Topic List : Stem Cells
Possible ‘bubble boy’ disease therapy
In preclinical trials, Stanford scientists and their collaborators harnessed the gene-editing system CRISPR-Cas9 to replace the mutated gene underpinning the devastating immune disease.
Gentler pre-transplant treatment with antibody
An antibody to a protein on blood-forming stem cells may allow bone marrow transplants without the need for chemotherapy and radiation, according to a Stanford study.
Transplants without tissue-matching?
Researchers’ experimental approach for preparing mice for blood stem cell transplantation may one day make it possible in humans to safely transplant organs or cells from any donor to any recipient.
What sea invertebrate reveals about us
A lowly sea creature may provide a way to understand our own blood-forming system, improve our immune function and find new immune-associated tools for biological discovery, Stanford researchers say.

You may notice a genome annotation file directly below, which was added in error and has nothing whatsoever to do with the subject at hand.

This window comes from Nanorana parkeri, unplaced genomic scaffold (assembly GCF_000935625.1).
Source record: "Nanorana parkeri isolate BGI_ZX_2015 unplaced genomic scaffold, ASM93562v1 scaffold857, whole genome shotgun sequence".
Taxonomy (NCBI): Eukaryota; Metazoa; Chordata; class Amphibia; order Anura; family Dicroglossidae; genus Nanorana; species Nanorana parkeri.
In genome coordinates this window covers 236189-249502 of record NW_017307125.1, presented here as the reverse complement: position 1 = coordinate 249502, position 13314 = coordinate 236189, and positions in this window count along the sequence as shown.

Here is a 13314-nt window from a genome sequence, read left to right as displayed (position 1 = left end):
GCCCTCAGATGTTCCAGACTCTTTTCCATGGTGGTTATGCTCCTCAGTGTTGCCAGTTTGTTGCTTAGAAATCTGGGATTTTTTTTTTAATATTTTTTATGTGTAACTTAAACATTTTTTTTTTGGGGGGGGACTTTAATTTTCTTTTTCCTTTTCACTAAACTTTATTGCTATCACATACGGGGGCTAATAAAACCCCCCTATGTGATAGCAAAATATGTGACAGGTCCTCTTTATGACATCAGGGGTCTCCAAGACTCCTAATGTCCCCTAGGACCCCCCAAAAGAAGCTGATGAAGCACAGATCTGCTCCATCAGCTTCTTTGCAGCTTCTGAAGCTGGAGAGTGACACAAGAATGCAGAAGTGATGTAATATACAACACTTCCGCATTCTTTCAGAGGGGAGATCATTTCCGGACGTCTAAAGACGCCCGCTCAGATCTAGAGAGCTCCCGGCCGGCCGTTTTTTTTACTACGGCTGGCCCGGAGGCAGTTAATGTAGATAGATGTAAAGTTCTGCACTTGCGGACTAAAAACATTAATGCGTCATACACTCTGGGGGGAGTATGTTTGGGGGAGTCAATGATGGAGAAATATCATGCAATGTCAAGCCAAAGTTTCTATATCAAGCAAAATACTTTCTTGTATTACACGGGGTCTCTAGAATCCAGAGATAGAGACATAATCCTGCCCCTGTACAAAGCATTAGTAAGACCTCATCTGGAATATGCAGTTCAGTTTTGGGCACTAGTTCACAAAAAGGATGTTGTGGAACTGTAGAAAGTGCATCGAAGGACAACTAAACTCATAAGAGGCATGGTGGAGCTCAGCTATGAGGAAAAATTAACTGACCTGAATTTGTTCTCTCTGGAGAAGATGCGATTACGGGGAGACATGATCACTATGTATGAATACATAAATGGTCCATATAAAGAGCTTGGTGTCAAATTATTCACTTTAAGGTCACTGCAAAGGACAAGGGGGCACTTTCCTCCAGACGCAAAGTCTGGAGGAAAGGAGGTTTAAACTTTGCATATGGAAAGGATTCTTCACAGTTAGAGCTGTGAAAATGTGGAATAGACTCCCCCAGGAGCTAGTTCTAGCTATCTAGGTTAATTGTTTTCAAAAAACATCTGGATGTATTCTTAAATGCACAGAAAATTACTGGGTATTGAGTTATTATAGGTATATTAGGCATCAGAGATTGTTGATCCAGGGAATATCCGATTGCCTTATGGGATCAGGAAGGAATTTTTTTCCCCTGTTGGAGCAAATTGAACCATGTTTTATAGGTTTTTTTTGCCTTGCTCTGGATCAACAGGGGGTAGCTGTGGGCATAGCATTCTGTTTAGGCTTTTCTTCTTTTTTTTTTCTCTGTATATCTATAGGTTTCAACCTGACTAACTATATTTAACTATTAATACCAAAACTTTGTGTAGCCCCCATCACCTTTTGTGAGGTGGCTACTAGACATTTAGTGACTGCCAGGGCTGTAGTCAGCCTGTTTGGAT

Bee-made protein keeps stem cells primed
An active protein component of royal jelly helps honeybees create new queens. Stanford researchers have identified a similar protein in mammals, which keeps cultured embryonic stem cells pluripotent.
Adult stem cells channel early development
New research from Stanford shows that skeletal stem cells in mice assume a more primitive developmental state in response to extensive regeneration needs and environmental cues.
Human skeletal stem cell identified
Identification of the human skeletal stem cell by Stanford scientists could pave the way for regenerative treatments for bone fractures, arthritis and joint injuries.
New protein essential for making stem cells
The discovery by Stanford scientists drills a peephole into the black box of cellular reprogramming and may lead to new ways to generate induced pluripotent stem cells in the laboratory.
Study solves mystery of genetic mutation
Stanford researchers used genetic-editing tools and stem cell technology to uncover whether a genetic mutation linked to a heart rhythm disorder was benign or pathogenic.
Neurons quickly generated from blood
Fresh or frozen human blood samples can be directly transformed into patient-specific neurons to study disorders such as schizophrenia and autism, Stanford researchers find.